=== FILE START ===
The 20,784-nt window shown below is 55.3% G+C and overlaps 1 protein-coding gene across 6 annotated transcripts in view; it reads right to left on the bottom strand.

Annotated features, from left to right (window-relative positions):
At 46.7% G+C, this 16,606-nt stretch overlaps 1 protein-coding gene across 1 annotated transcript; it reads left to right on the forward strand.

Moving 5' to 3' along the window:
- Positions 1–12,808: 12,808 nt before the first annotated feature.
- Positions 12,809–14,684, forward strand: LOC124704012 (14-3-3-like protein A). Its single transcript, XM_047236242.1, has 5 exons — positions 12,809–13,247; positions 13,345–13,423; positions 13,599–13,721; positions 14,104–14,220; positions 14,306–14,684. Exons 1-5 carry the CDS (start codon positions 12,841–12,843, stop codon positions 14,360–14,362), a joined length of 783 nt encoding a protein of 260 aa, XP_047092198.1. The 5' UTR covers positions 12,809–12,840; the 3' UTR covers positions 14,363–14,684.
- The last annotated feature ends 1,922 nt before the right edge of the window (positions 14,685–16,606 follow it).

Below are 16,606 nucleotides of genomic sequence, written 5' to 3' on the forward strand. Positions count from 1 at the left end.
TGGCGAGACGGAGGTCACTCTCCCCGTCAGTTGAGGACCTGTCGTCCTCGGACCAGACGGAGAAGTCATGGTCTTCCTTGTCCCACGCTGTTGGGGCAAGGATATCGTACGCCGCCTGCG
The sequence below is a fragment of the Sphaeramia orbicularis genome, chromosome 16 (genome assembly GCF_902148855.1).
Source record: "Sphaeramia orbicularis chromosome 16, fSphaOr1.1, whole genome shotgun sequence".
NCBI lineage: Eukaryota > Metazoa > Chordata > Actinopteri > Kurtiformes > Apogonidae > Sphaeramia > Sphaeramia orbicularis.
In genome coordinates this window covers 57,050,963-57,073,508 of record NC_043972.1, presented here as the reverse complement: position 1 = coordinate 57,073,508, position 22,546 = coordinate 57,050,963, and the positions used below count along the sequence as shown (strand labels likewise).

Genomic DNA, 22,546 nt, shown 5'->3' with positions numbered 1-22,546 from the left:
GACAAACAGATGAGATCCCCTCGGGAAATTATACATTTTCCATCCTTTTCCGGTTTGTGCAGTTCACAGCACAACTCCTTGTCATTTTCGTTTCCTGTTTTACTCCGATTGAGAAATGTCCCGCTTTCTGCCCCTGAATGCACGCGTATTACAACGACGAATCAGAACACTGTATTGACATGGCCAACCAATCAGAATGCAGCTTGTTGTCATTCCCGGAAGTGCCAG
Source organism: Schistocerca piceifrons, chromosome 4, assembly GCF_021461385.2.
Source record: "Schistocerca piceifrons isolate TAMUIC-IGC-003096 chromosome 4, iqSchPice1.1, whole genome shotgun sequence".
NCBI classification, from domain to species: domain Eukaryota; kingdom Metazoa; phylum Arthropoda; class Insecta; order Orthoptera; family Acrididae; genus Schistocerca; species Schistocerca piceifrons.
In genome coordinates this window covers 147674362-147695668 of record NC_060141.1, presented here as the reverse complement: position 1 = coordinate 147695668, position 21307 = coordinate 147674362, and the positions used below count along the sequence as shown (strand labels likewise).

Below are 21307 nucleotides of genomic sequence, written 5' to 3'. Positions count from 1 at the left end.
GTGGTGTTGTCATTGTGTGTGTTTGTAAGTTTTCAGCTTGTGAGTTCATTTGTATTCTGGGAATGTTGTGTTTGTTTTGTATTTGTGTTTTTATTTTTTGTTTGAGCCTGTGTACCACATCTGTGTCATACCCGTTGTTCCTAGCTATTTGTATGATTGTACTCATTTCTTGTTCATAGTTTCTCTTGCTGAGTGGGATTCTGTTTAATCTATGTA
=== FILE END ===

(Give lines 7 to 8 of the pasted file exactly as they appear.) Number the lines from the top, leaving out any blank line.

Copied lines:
- The last annotated feature ends 1,922 nt before the right edge of the window (positions 14,685–16,606 follow it).

Below are 16,606 nucleotides of genomic sequence, written 5' to 3' on the forward strand. Positions count from 1 at the left end.